We each have a life story, penned without ink, read by the people around us. Who's writing your story?

Sunday, May 18, 2014

Reflections From a Button Box

Last week, my dad noticed one of his shirt buttons missing, one belonging to his button-down collar. "I dug around and found Mom's button jar," he told me. "And I think I found two that match pretty well."

Dear Dad. Nine months ago now, Mom slipped into a better world, leaving behind her husband of over 56 years. She'd be proud of him. When I go over to the house, I notice that he's kept up their cleaning routine along with all the other housekeeping chores they did together. He's learning to cook a little, and he even irons his shirts. Thus, the missing button discovery.

The next day, when he came for dinner, he brought his shirt and two buttons. My button box did not reveal anything better, but as I threaded a needle my mind flooded with memories.

"Do you know where this tin box came from?" I asked Dad. The next few minutes found us chatting about our next door neighbor, a dear sweet lady who always spoke a kind word. She'd given my sister and I Peanut Butter Puffs for Christmas one year - and I kept the tin. A perfect place to collect buttons. Then I shared this story:

During sixth grade
when the bus stopped at the corner for the first time
and locker-lined hallways stretched on like railroad tracks
and first period swimming lessons became mandatory . . .

During sixth grade
when boys and girls found themselves caught between
sunny days of kickball and clouded contests of relationship and SATs,
when girls went back and forth between sneakers and high heels . . .
Mr. Heaton taught science.

It seemed a day like any other
except he tore a piece of paper into square bits
and sprinkled them like white confetti on the floor.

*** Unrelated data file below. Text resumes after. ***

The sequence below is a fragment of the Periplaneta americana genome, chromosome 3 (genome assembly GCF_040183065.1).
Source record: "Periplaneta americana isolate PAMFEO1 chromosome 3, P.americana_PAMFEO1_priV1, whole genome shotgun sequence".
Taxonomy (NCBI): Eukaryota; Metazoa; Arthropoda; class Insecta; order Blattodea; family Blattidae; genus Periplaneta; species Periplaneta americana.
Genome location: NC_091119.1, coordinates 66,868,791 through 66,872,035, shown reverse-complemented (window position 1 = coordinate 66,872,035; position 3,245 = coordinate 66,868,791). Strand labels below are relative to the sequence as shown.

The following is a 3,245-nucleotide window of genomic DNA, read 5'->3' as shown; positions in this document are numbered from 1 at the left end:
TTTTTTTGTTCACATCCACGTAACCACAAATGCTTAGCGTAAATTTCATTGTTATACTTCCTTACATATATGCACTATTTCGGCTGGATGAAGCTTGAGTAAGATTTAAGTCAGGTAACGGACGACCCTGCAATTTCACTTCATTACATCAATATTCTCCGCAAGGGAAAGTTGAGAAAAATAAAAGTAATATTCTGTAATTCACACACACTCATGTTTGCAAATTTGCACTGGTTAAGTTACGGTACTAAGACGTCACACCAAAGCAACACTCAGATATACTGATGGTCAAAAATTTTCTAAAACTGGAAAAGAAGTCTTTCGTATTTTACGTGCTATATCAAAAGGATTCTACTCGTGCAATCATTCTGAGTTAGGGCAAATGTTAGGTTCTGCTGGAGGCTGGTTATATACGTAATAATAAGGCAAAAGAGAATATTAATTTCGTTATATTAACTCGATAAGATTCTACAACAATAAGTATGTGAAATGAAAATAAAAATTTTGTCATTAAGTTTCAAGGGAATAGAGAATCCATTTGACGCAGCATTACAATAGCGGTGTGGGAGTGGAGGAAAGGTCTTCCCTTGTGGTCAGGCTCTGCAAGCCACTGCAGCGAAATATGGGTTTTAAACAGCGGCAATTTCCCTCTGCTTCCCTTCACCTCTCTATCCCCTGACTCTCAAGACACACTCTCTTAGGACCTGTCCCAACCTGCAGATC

"So the cleaning lady has something to do."

As my eyes followed the last of the fluttering cascade,
I thought of the only cleaning lady I knew, the lady who lived next door.
With snowy hair, too-thick glasses, and a smile
that warmed you like hot cocoa on a chilly day,
she walked to the neighborhood elementary school every afternoon.
Mom said she worked hard.

During sixth grade, 
a shadow fell.
I took off my sneakers. 

"I'll never forget that day," I told my dad. "I guess part of growing up is realizing that people don't always live up to our expectations. Even people who are supposed to be role models."

I finished the sewing job, then added, "Every time I get out my button box, I think of Mrs. B. and that day in my sixth grade science class."

Expectations. They're tricky, I think. Shouldn't we have some expectations, especially of people in responsible positions? Yet, we're all human . . . very human. We often find ourselves disappointed in each other - and even in ourselves. Would you agree?

Perhaps the writer of Psalm 62 grappled with expectations when he wrote, "My soul, wait only upon God . . . for my hope and expectation are from Him. He only is my Rock and my Salvation; He is my Defense and my Fortress, I shall not be moved" (verses 5, 6, The Amplified Bible).  

Reflections from a button box . . . What comes to your mind when you think of expectations?

5 comments:

  1. Beautiful, Sarah. When we hope in God we are not disappointed.

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    1. Thanks, Cindy. Sometimes it takes us a while to learn that lesson. Grateful for His patience as He offers hope to us!

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  2. Always insightful. Always inspiring.

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  3. This stirs up all kinds of childhood memories, especially those that jolted me to a whole new understanding of people and of life.

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    1. Thank you, Sherry. Who ever said growing up was easy?!

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